LORD  BYRON  and  his  TIMES
Documents Biography Criticism

Astarte: a Fragment of Truth
Theresa Villiers to Lady Byron, 12 September 1816

I. Byron Characteristics
II. Three Stages of Lord Byron’s Life
III. Manfred
IV. Correspondence of Augusta Byron
V. Anne Isabella Byron
VI. Lady Byron’s Policy of Silence
VII. Informers and Defamers
VIII. “When We Dead Awake”
IX. Lady Byron and Mrs. Leigh (I)
X. Lady Byron and Mrs. Leigh (II)
XI. Byron and Augusta
Notes by the Editor
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September 12th 1816.
My dear Ly. B.

I have kept your servant unmercifully but unavoidably—

I thought I had acted2 better than it seems I have done—yet perhaps it may turn out for the best—You ask my opinion & I hardly know what to say—for this is a new point of view—but if you can (I doubt the possibility) induce her to confide in me it would be very advisable—perhaps the only way of effecting this would be by offering to speak to me yourself, so that she should have no confessions to make—I think I should on my part only make the condition of being ask’d no questions as to the sources of my information, tho’ I would assure

1 Underlined twice.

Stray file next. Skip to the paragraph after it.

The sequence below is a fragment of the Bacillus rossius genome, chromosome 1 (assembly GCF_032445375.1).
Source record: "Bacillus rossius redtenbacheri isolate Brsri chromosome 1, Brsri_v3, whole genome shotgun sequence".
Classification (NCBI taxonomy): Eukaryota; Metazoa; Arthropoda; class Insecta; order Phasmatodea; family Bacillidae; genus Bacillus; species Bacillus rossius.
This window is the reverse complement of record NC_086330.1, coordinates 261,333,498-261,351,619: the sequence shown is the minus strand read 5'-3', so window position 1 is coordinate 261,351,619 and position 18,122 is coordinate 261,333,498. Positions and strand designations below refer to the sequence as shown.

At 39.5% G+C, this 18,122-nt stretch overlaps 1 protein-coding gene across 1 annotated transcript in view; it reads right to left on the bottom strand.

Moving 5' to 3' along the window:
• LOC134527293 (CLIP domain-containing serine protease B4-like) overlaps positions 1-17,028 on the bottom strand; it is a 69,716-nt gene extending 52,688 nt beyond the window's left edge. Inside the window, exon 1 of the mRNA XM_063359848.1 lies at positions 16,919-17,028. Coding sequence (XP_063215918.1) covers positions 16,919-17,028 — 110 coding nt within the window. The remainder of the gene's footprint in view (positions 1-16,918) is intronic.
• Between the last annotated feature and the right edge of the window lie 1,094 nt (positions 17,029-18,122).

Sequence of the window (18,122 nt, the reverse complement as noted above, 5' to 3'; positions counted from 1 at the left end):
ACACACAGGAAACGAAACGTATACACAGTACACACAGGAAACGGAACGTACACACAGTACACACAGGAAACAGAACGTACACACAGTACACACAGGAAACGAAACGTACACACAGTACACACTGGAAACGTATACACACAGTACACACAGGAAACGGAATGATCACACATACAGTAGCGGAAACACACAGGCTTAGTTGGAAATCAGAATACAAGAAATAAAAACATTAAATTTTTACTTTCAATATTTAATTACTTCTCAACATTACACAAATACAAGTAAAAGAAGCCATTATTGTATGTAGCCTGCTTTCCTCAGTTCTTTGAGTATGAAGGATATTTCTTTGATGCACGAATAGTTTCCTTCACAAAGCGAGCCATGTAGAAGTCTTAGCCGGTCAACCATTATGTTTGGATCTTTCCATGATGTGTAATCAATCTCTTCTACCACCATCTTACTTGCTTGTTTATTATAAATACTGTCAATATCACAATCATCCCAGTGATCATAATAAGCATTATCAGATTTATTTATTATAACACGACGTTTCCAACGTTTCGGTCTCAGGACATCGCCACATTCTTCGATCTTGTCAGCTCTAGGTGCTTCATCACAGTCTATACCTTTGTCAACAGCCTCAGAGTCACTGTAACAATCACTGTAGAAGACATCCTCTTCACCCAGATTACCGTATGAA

2 Underlined twice.

her, & with truth, that it came from quarters unconnected with you, and originating with
him—you of course know I mean Lady G.1 I can also with truth say that the reason of my being told was kindness to her to prevent my injuring her by over zeal—She never must know of any communication of yours—If she wd. consent to this it might be of use in your absence—perhaps—as she suspects my knowledge—otherwise it has always struck me that her knowing it was known by people who continued their affection for her might diminish her horror of the crime, wh. is already not too great—

If you can determine her to this measure I will be guided entirely by you as to my management of her—I will not see her to-day before I see you & will be with you before 4—I think Aunt S.2 might be stopped by the mention of other facts than those wh. concern A—— but more of this when we meet—

Yrs ever & most affectionately
[Finishes at edge of paper.]